Iwas on tour again, just landed in Calgary, and more than a little jetlagged.
I heaved my suitcase into the trunk of the cab and slid into the backseat without even looking at the driver. I laid my head on the leather seat and closed my eyes, which were burning and felt like they had sawdust in them.
“Beautiful day today, right?” the driver broke the silence. His voice was soft and syrupy, supple.
I sighed and opened my eyes. He was right. It really was a beautiful spring day on the prairies. I hadn’t even noticed.
I sat up and passed him the printed out email with the name and address of the hotel on it. He reached over his shoulder into the backseat, and when he gently took the paper out of my hand I noticed his hands.
His fingers were remarkably long and slender, poised like preying mantises. His nails were a little bit too long, and buffed to a high gloss. They almost looked like they had a coat of clear polish on them. Gold pinky ring with a sapphire in it.
I’m not one for stereotypes, but the man had gay hands.
I followed his gay hands up his arms and found his face in the rearview mirror. His facial hair was immaculately trimmed, and his eyes sparkled velvet and brown from under caterpillar eyelashes. Handsome fellow.
His eyes met mine and he raised one eyebrow, almost flirting.
“You travelling alone?”
I nodded. We exchanged the usual: no I didn’t live here, yes, I was here on business. He was almost finished for the day, he had started at 4 am, no, he didn’t mind the long days, it left him time to study at night and take classes, University of Alberta, Kinesiology. That kind of thing.
Then he cleared his throat. Asked me if I was married. I told him no. His eyes caught mine again in the rearview mirror for a little too long, and he squinted at me for a second, like he was pondering something unsaid.
“Can I ask you something personal? Something I’ve always wondered about you people?”
I shrugged a bit, told him sure, he could ask, but I couldn’t speak for all of us, I was only the one person, couldn’t really speak for the many.
I wasn’t quite sure if he thought I was a dyke, or if he was asking me to comment on behalf of gay men everywhere, but I figured the answer to this query might be found in his question, so I told him go ahead, ask, and I would try to answer.
“Do you live alone?”
I told him yes, I did.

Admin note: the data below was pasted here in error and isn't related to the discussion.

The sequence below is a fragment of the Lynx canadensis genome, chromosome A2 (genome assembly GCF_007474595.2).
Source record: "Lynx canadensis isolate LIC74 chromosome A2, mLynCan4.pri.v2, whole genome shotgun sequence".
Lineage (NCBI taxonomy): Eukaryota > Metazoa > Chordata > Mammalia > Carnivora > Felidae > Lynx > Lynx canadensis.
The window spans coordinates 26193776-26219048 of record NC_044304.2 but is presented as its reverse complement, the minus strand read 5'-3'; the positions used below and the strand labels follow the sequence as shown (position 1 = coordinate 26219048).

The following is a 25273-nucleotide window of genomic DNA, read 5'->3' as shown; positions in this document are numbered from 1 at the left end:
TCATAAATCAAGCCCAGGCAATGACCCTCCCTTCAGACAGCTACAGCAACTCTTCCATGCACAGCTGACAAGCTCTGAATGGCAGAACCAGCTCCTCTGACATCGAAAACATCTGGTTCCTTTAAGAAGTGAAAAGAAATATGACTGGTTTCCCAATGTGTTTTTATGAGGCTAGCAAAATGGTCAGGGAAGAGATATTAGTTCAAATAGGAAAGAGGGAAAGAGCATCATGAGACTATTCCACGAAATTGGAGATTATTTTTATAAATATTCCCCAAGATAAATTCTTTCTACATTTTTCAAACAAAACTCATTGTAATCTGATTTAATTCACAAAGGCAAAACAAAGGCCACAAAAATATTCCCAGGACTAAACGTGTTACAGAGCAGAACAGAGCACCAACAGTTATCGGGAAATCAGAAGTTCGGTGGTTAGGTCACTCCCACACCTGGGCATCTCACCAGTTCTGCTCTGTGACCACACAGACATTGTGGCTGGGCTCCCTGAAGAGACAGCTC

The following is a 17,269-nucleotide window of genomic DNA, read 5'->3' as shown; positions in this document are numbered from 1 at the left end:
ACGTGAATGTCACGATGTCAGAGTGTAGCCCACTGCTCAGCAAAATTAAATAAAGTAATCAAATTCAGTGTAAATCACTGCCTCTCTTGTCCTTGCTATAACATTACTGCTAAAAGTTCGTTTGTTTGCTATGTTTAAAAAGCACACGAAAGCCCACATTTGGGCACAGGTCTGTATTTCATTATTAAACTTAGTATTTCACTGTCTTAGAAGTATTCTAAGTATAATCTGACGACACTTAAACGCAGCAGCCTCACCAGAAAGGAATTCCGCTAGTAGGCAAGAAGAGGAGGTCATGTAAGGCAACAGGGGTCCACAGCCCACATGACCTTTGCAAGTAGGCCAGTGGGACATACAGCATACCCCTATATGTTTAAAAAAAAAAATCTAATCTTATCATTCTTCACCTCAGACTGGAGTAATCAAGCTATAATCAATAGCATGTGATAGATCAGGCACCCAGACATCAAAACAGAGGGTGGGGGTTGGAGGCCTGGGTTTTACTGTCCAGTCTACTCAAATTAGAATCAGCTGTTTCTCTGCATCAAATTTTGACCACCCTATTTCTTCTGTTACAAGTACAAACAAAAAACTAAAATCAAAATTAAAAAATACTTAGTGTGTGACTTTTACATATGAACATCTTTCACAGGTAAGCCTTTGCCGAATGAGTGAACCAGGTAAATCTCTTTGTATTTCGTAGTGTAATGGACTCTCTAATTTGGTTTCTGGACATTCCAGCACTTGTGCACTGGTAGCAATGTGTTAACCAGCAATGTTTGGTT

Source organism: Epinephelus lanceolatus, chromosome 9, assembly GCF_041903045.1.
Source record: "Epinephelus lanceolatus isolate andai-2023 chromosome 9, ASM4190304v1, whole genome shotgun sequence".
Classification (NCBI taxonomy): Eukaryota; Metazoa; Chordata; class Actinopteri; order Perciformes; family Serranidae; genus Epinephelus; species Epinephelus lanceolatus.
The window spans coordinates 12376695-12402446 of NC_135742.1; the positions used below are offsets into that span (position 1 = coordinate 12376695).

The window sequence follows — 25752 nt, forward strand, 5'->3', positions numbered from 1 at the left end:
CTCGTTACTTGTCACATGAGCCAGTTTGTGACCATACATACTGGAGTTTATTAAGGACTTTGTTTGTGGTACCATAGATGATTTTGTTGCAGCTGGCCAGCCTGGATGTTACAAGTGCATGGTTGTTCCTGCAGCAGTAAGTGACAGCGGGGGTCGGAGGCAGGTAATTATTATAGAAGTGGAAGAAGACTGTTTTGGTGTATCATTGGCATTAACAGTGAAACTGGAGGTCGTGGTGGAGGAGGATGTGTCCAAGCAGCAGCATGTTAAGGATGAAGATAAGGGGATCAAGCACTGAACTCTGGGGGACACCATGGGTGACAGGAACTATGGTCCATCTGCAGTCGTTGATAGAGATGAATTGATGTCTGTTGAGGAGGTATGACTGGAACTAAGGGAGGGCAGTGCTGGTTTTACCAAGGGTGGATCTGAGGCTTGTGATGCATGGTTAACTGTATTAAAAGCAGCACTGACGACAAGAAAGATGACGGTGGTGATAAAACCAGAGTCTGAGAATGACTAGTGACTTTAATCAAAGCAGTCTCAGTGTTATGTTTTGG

“Don’t you love your family?”
“Of course,” I told him, “But most of them live up north. I need to live here, in a bigger city, for work.”
“I live with my brother,” he nodded firmly. “And his wife, and their two sons. Also the mother of my brother’s wife, and her sister, the great aunt, I think you call it in English. It is very good for all of us. Especially my nephews. No daycare. My brother drives this taxicab nights. And I am learning from the children how to be a father to my own.”
I nodded, and then asked the obvious. Was he married? He couldn’t have been older than 25 or so, and was kind of obviously at least a little bit gay, but it seemed like the polite thing to ask.
“My parents have arranged for me to be married in Pakistan this August. I will fly over and my wife will return to Canada with me.”
“Your fiancée lives in Pakistan? Do you get to see her much? That must be hard.”
He shook his head, smiling. “I haven’t seen her since we were four years old. But my mother sends me pictures. She is a very beautiful girl.”
“Do you love her?”
“She is a very beautiful girl.” He repeated.
I nodded. He was trying to understand my lifestyle, so the least I could do was return the courtesy.
He took another deep breath. “So, forgive me if this is a rude question, but don’t you think living alone without any family is a little bit selfish? And don’t you ever get lonely?”
“I get home to the North at least twice a year, sometimes more, and I talk on the phone to everyone all the time.”
In fact I had just talked to my grandmother for an hour while I waited for the plane in Ottawa. And yes maybe, living alone is a little bit selfish, but I am a writer and work at home and need the solitude to get any work done.
He nodded. “Your people, I’ve noticed, are often very creative. I get a lot of movie people in my taxicab these days, one time a very big star. Fancy guy. Big tipper. Why are you all so creative?”
Again I told him that I couldn’t really speak for all of us, that I was only one person, and I wasn’t sure that there were any more creative types among us per capita than any other segment of the population, maybe just those of us he noticed, blah blah blah. He didn’t seem convinced by my half-assed politically correct argument.
The cab pulled up in front of my hotel, and a gust of wind twirled a mini cyclone of dust and bits of trash across the road in front of us.
He shivered a bit in the wind, wearing only a deep blue dress shirt. He gingerly placed my suitcase on the sidewalk, and turned to shake my hand. His palms were almost unnaturally soft. I thought about his wife. I thought about him. He blinked a few times, his giant eyelashes dusting his pretty boy cheeks.
“I want to thank you sincerely for answering all my questions. I hope you didn’t find me too rude. I’ve never met one of you that I felt I could ask before this, but you have very kind eyes, and I’ve always wondered these things about you people. About you white people.”